Menu Search Donate
Child Health Guideline Identifier

Pain - analgesia overview

This document is only valid for the day on which it is accessed. Please read our disclaimer.

Introduction

The most effective approach to managing pain is considered to be the use of several different types of analgesics together. This is known as multimodal analgesia.

Using a combination of drugs such as paracetamol, a non-steroidal anti-inflammatory drug and an opiate provides more effective pain relief as the different analgesic drugs affect different parts of the pain pathway. This can increase efficacy while minimizing the dose and therefore the potential for side effects of each drug.

Analgesic Guidelines

The below analgesic guidelines outline the main analgesics used at Starship. The dosing regimens, preparations and considerations for each medication are outlined.   

Analgesia chart 1

Routes of Administration

Oral should be the preferred route of administration, however, majority of the analgesics can be given via alternative routes if oral is not an option. Details of administration routes can be found in the analgesic guidelines above.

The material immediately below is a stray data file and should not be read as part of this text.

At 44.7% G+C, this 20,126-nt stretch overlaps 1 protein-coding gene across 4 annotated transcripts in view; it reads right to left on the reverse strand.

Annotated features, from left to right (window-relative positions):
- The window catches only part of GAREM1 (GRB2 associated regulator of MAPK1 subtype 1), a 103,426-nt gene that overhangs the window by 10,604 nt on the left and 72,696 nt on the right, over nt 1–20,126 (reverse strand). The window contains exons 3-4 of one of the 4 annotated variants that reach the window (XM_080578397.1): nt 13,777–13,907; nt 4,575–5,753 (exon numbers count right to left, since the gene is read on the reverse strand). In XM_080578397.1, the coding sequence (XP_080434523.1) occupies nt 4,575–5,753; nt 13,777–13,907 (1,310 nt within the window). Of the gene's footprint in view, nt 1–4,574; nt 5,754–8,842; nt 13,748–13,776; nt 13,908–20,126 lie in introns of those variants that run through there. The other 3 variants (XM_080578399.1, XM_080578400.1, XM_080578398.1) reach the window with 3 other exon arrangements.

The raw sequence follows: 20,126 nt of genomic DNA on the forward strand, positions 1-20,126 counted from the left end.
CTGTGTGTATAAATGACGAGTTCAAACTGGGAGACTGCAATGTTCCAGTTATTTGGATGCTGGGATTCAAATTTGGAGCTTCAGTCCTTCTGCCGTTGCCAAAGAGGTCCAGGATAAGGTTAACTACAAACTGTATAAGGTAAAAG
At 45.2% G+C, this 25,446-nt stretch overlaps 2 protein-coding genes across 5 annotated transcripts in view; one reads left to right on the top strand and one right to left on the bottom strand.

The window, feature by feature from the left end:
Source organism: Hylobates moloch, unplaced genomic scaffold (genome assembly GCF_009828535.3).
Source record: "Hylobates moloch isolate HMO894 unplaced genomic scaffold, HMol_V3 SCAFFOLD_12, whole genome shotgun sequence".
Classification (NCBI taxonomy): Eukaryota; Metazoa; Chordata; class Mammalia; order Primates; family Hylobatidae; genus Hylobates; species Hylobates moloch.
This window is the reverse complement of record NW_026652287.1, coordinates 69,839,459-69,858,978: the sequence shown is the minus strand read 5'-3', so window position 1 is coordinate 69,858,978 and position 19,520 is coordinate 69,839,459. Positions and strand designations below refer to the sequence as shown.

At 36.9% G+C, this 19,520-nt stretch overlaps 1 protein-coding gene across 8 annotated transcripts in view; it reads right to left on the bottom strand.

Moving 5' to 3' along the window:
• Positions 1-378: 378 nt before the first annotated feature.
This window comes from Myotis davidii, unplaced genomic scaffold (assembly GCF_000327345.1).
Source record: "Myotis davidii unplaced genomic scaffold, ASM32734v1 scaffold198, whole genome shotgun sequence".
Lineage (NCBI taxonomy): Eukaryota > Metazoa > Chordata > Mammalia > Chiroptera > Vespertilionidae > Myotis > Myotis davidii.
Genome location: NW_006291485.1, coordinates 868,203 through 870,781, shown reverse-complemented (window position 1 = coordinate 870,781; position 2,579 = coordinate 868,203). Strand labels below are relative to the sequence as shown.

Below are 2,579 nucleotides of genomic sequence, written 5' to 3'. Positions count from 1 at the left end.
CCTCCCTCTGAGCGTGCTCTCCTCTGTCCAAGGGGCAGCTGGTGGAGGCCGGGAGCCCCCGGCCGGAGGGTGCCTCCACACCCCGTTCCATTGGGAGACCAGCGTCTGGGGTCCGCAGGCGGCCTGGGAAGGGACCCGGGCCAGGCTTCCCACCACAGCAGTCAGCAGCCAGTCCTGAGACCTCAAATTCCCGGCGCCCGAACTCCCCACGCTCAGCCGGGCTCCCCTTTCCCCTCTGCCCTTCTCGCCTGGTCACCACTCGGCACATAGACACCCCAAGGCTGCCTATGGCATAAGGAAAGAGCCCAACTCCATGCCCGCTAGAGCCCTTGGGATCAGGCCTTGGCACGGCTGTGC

Paracetamol

Paracetamol is an antipyretic as well as an analgesic but it has no significant anti-inflammatory effect. The action is mainly in the central nervous system. It is useful for mild pain.

Non-Steroidal Anti-Inflammatory Drugs

NSAIDs act mainly at the peripheral nervous system by interfering with the chemicals that sensitise the nerve endings to the pain. They have anti-inflammatory, antipyretic and analgesic properties. These drugs include ibuprofen and diclofenac.
They are effective for mild to moderate pain.

Opioids

Act mainly in the brain and spinal cord by inhibiting the transmission of pain impulses. They are powerful analgesics.
These include drugs such as tramadol and morphine and are effective for moderate to severe pain.

Two step strategy for pain management

Step 1 (mild pain) Paracetamol and/or NSAID (if not contraindicated)
Step 2 (moderate to severe pain) Paracetamol and/or NSAID (if not contraindicated) and opioid

References

  • McGrath, J, P., Stevens, J, B., Walker, M, S., & Zempsky, T, W. (2014). Oxford Textbook of Paediatric Pain. Oxford: Oxford University Press.
  • Twycross, A., Dowden, S., & Stinson, J. ( 2014). Managing Pain in Children. A Clinical Guide for Nurses and Healthcare Professionals. West Sussex: John Wiley & Sons, Ltd.

Did you find this information helpful?

Document Control

  • Date last published: 19 January 2017
  • Document type: Clinical Guideline
  • Services responsible: Paediatric Pain Service
  • Author(s): Paediatric Pain Service
  • Editor: Greg Williams
  • Review frequency: 2 years

More From Starship